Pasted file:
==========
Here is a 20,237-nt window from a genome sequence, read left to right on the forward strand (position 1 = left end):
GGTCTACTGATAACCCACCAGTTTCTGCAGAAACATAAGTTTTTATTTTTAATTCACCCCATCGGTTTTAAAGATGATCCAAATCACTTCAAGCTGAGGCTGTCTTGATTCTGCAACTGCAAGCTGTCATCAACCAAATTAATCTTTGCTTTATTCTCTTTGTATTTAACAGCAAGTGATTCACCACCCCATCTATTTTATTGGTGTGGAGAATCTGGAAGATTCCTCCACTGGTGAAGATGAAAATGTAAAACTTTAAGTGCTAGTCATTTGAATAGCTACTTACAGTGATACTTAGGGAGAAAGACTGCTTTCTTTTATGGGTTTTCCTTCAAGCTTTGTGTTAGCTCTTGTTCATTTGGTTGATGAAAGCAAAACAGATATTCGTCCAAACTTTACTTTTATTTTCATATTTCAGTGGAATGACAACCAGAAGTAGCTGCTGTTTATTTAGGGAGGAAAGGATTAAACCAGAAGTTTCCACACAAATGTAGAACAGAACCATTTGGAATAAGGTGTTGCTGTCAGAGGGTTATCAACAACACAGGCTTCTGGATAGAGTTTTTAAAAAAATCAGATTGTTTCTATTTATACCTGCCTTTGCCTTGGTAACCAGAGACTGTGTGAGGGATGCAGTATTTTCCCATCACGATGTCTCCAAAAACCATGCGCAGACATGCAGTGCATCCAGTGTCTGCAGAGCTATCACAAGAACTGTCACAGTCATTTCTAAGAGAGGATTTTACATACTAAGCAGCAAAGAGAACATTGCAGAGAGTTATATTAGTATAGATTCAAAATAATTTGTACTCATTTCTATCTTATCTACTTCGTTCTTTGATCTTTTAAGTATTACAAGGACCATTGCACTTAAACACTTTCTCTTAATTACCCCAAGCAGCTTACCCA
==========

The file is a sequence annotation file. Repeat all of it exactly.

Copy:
Here is a 20,237-nt window from a genome sequence, read left to right on the forward strand (position 1 = left end):
GGTCTACTGATAACCCACCAGTTTCTGCAGAAACATAAGTTTTTATTTTTAATTCACCCCATCGGTTTTAAAGATGATCCAAATCACTTCAAGCTGAGGCTGTCTTGATTCTGCAACTGCAAGCTGTCATCAACCAAATTAATCTTTGCTTTATTCTCTTTGTATTTAACAGCAAGTGATTCACCACCCCATCTATTTTATTGGTGTGGAGAATCTGGAAGATTCCTCCACTGGTGAAGATGAAAATGTAAAACTTTAAGTGCTAGTCATTTGAATAGCTACTTACAGTGATACTTAGGGAGAAAGACTGCTTTCTTTTATGGGTTTTCCTTCAAGCTTTGTGTTAGCTCTTGTTCATTTGGTTGATGAAAGCAAAACAGATATTCGTCCAAACTTTACTTTTATTTTCATATTTCAGTGGAATGACAACCAGAAGTAGCTGCTGTTTATTTAGGGAGGAAAGGATTAAACCAGAAGTTTCCACACAAATGTAGAACAGAACCATTTGGAATAAGGTGTTGCTGTCAGAGGGTTATCAACAACACAGGCTTCTGGATAGAGTTTTTAAAAAAATCAGATTGTTTCTATTTATACCTGCCTTTGCCTTGGTAACCAGAGACTGTGTGAGGGATGCAGTATTTTCCCATCACGATGTCTCCAAAAACCATGCGCAGACATGCAGTGCATCCAGTGTCTGCAGAGCTATCACAAGAACTGTCACAGTCATTTCTAAGAGAGGATTTTACATACTAAGCAGCAAAGAGAACATTGCAGAGAGTTATATTAGTATAGATTCAAAATAATTTGTACTCATTTCTATCTTATCTACTTCGTTCTTTGATCTTTTAAGTATTACAAGGACCATTGCACTTAAACACTTTCTCTTAATTACCCCAAGCAGCTTACCCA